John Scofield played the festival theatre on the 14th July, and it should have been a mandatory attendance for every guitar teacher in Edinburgh. Aside from his incredible knowledge of harmony and sense of melody, it was a real lesson in tone and phrasing. Scofield studied at Berklee college of Music, where learning scales and arpeggios were seen as a means to an end and a lot of work was on ear training and phrasing, definitely an aspect of teaching that most Edinburgh guitar lessons could benefit from. It's a trap that most teachers/lessons end up in: teaching scales and technical material because it's easy to teach, easy to learn and comes with a more immediate sense of achievement. You can't avoid learning this stuff of course, but it's important not to play any of it like a robot, and that's one thing that really hits you when watching Scofield play; from the first couple of notes you can tell it's him and it couldn't have been anyone else. If you really listen to his playing, key aspects about his phrasing are his use of dynamics and accents; it's rare that he'll play more than a few notes without subtly varying the volume of each one. Combine that with giving every note it's full value and you've got the makings of some hip guitar playing, and that's before you've had to worry about reaching his near perfect level of groove. His individual sound and tone isn't reliant on amp settings either, when you here him play acoustic it's the same sound that comes out. Being able to develop that level of distinction in one's own sound is rare, but it's something we should all be striving for. Compare John Scofield with Pat Martino; their sound is heavily linked to their technique. Scofield uses lots of slurs and picks when he wants to accent, Martino picks almost every note and uses crescendos and diminuendos (as well as accents) to create movement in his lines. So, when you're practice technique, remember you're practising your feel as well!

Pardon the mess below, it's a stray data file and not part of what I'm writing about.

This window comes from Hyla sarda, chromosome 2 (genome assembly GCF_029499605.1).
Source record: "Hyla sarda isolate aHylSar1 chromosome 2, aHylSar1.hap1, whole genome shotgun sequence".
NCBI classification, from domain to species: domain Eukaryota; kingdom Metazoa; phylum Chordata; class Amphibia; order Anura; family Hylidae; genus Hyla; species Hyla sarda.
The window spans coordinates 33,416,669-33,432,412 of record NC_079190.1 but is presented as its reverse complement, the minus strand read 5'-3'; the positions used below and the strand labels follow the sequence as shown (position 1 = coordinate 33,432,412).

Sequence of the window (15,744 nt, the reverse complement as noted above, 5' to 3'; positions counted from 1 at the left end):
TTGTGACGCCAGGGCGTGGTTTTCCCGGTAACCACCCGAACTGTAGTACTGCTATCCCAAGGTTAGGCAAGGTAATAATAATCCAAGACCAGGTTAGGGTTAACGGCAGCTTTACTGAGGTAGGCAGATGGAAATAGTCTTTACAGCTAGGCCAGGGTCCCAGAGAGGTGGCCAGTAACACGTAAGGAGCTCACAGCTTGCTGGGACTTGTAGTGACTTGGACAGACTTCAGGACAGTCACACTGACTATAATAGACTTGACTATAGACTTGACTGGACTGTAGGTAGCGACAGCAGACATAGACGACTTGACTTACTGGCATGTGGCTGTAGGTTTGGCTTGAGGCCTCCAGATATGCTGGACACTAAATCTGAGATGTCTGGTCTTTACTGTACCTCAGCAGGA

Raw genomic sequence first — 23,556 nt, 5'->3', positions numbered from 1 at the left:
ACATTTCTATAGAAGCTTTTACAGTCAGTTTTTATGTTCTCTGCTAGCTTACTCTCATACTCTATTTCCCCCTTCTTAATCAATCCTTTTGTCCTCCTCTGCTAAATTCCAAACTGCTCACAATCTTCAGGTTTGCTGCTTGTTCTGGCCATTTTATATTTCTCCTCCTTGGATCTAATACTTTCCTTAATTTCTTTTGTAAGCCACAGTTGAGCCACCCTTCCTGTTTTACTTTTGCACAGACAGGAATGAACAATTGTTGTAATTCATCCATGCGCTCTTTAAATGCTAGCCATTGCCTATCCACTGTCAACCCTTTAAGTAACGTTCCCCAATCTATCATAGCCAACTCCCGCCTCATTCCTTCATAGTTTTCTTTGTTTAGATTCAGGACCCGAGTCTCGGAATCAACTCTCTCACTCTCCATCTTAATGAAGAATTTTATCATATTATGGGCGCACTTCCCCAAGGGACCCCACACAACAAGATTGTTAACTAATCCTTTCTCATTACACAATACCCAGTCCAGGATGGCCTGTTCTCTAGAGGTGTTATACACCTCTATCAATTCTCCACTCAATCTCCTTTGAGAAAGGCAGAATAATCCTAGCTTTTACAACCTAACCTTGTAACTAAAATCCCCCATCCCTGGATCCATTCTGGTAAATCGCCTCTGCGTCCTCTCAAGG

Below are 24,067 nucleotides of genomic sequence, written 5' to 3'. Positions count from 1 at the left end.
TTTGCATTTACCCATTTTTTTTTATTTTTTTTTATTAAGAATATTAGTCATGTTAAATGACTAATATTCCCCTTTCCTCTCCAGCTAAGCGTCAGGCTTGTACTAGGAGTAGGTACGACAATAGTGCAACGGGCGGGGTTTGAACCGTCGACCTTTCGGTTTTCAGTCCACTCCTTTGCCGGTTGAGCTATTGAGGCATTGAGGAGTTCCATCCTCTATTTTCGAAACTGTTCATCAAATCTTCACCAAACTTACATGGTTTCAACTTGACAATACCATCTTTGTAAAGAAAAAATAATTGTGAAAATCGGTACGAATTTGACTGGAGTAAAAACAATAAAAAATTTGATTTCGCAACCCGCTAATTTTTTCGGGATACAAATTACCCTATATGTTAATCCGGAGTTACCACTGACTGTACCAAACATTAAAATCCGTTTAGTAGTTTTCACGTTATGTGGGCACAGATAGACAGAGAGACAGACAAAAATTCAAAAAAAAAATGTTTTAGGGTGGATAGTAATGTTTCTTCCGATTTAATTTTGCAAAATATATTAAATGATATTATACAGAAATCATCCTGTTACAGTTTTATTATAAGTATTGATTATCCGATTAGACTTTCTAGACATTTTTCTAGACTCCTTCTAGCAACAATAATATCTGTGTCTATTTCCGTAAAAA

By Guitar lessons in Edinburgh, Mar 1 2017 03:00AM

We've all heard someone say it (teacher, friend, guitar shop employee) but as annoying as it may have been, there's certainly some truth to it. One of the main goals of seeking Edinburgh guitar lessons should be improving your tone, which is more to do with technique than amp settings. Technique can be a tricky subject too though. For some people focusing on technique means playing fast, which is a divisive topic among guitarists (I once heard of one Edinburgh guitar teacher who thought that playing faster was the only way to get better!). However, whether you have shred guitar aspirations or not, technique really means everything about the physical aspects of playing the guitar. Giving every note it's full value and playing slow enough that you make sure to achieve this. Getting every note to sound the same, with equal volume, then practicing varying the dynamics (volume) and using accents creatively. This can be pretty difficult for your picking hand to begin with, so you'll need to practice slowly. Try this: play a technical exercise (scale, arpeggio etc.) in semi quavers and try accenting on the 1, then 2, then 3 then the 4. Then try writing out 2 beats worth of semi quavers (so 8 notes) and circling a few randomly. Then try and accent these notes in your exercise. Using volume in your practice routine is important and it isn't limited to accents, using dynamics and feel within your technique practice (as if you're playing mozart or your most heartfelt solo) is the best way to get the most out of your practice routine. It's tempting to just let your fingers run through stuff and sometimes that's fine, but most of the time try and make everything you play sound as musical as possible, even if it's just a scale. As always, to get into any of this stuff in a bit more detail, please don't hesitate to get in touch to book a lesson at Happy playing!